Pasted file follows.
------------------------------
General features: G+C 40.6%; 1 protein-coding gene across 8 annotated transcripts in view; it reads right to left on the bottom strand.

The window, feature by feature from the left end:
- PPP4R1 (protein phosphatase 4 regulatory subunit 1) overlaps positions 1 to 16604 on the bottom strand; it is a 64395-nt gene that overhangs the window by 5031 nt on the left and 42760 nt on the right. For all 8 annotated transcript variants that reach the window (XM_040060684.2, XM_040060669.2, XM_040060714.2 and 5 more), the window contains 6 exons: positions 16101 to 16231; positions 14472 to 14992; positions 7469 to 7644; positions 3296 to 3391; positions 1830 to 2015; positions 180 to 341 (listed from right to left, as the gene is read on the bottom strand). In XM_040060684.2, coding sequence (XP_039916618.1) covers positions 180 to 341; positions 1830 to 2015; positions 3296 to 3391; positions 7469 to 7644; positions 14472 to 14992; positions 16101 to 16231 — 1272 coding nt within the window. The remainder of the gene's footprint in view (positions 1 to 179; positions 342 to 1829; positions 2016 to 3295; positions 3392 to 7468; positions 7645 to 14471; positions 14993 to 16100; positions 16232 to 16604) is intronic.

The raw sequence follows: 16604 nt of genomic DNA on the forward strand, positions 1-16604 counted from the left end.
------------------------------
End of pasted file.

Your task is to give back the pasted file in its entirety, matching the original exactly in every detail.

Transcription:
General features: G+C 40.6%; 1 protein-coding gene across 8 annotated transcripts in view; it reads right to left on the bottom strand.

The window, feature by feature from the left end:
- PPP4R1 (protein phosphatase 4 regulatory subunit 1) overlaps positions 1 to 16604 on the bottom strand; it is a 64395-nt gene that overhangs the window by 5031 nt on the left and 42760 nt on the right. For all 8 annotated transcript variants that reach the window (XM_040060684.2, XM_040060669.2, XM_040060714.2 and 5 more), the window contains 6 exons: positions 16101 to 16231; positions 14472 to 14992; positions 7469 to 7644; positions 3296 to 3391; positions 1830 to 2015; positions 180 to 341 (listed from right to left, as the gene is read on the bottom strand). In XM_040060684.2, coding sequence (XP_039916618.1) covers positions 180 to 341; positions 1830 to 2015; positions 3296 to 3391; positions 7469 to 7644; positions 14472 to 14992; positions 16101 to 16231 — 1272 coding nt within the window. The remainder of the gene's footprint in view (positions 1 to 179; positions 342 to 1829; positions 2016 to 3295; positions 3392 to 7468; positions 7645 to 14471; positions 14993 to 16100; positions 16232 to 16604) is intronic.

The raw sequence follows: 16604 nt of genomic DNA on the forward strand, positions 1-16604 counted from the left end.